She went to a lot of screenings and parties in Manhattan especially those at the Museum of Modern Art given by Raymond Rohauer. Anita was exceptionally beautiful and tastefully dressed. Her second husband was a lawyer named Henry Berger. Berger was very friendly and after she died I saw him as an escort for Ann Miller. (I also gave tributes to Raymond Rohauer and Ann Miller.)

Military Service

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Average Age

Life Expectancy

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Anita Louise Family Tree

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Anita Louise Obituary

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Anita Louise
Stars
Anita Louise
Film: North side of the 6800 block of Hollywood Boulevard
Actress
Born Anita Louise Fremault on Jan. 9, 1915 in New York, NY
Died April 25, 1970 of stroke in Holmby Hills, CA
Anita Louise was a film, television and theater actress who was considered one of the best-dressed women in Hollywood.

Louise was born Anita Louise Fremault in New York on Jan. 9, 1915. She worked as a model for commercial artists as a child and made her film debut in "The Sixth Commandment" (1924). By age 13 she had moved onto leading roles.

She appeared onscreen in "Judge Priest" (1934), "Madame Du Barry" (1934), "The Story of Louis Pasteur" (1936), "Anthony Adverse" (1936), "The Little Princess" (1939), "Casanova Brown" (1944) and many other films.

Later in her career, she moved to the small screen to star in the TV series "My Friend Flicka."

Louise married film producer Buddy Adler in 1940, and they remained together until Adler's death. The couple had two children. Louise later remarried, to importer Henry Berger, and their union lasted until her death.

Louise died of a stroke at her home in the Holmby Hills section of West Los Angeles on April 25, 1970, at age 55.

— Lindsay Barnett for the Los Angeles Times June 14, 2010, with additional reporting from the Los Angeles Times, April 27, 1970

Followers & Sources
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1915 - 1970 World Events

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In 1915, in the year that Anita Louise was born, in May, the RMS Lusitania was sunk by a German torpedo. The Lusitania was a British passenger ship that was sailing from New York to Liverpool England. She sank in 18 minutes - 1,198 died and 761 survived. While travelers were the main casualty - and commodity - the Lusitania did carry wartime weapons. "Remember the Lusitania" became the rallying cry of World War 1.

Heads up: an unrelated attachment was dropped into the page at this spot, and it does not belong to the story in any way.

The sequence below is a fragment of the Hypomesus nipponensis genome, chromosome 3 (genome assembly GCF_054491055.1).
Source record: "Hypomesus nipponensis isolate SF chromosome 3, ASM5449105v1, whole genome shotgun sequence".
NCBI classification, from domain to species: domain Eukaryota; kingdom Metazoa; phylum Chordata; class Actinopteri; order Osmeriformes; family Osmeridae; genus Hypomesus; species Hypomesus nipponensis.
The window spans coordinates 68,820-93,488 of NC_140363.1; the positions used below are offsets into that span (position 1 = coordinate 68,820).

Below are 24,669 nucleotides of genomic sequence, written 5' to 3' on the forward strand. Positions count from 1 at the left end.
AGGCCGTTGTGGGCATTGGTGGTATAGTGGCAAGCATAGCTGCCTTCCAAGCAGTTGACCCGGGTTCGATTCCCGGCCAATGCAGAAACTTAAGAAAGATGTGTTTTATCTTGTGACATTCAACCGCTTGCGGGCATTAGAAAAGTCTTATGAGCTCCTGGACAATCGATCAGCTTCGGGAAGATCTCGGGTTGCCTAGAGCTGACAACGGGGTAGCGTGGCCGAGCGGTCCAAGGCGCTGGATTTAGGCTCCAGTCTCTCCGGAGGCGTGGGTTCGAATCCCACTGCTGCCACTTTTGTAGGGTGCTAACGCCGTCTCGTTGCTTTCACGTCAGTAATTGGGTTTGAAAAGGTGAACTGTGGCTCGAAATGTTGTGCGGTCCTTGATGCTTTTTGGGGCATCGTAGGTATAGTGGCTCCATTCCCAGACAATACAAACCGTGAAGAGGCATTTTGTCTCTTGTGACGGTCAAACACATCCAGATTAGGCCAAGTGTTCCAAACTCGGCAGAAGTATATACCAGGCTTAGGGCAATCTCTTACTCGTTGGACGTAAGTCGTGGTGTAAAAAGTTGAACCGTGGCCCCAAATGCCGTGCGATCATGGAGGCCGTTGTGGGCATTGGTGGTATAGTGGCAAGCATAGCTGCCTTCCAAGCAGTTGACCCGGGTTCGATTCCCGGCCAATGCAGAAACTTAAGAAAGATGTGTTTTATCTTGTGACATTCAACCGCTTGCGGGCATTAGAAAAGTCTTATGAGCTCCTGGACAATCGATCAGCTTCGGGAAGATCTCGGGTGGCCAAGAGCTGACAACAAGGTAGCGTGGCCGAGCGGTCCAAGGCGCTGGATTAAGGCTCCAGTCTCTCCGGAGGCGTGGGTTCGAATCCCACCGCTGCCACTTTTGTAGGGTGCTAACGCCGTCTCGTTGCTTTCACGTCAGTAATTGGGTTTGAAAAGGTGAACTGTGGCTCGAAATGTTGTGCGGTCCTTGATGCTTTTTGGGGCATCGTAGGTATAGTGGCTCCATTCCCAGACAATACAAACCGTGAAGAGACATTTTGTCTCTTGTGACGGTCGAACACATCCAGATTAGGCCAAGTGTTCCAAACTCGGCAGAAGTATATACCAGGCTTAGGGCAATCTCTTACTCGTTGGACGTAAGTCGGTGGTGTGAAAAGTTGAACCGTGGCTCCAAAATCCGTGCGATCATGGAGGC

In 1920, when she was merely 5 years old, the Volstead Act became law. Formally called the National Prohibition Act, the Volstead Act enabled law enforcement agencies to carry out the 18th Amendment. It said that "no person shall manufacture, sell, barter, transport, import, export, deliver, or furnish any intoxicating liquor except as authorized by this act" and defined intoxicating liquor as any beverage containing more than 0.5% alcohol by volume.

In 1945, Anita was 30 years old when on May 7th, the Supreme Court ruled in the case of Jewell Ridge Coal Corp. v. United Mine Workers of America. The Court ruled that the underground travel time of coal miners was compensable work time under the Fair Labor Standards Act.

In 1956, when she was 41 years old, on May 20th, the U.S. tested the first hydrogen bomb dropped from a plane over Bikini Atoll. Previously, hydrogen bombs had only been tested on the ground. The Atomic Age moved forward.

In 1970, in the year of Anita Louise's passing, on May 1st, US troops invaded Cambodia, expanding the Vietnam War. The invasion of Cambodia was a Nixon policy, although it was argued against by both his Secretary of State and his Secretary of Defense.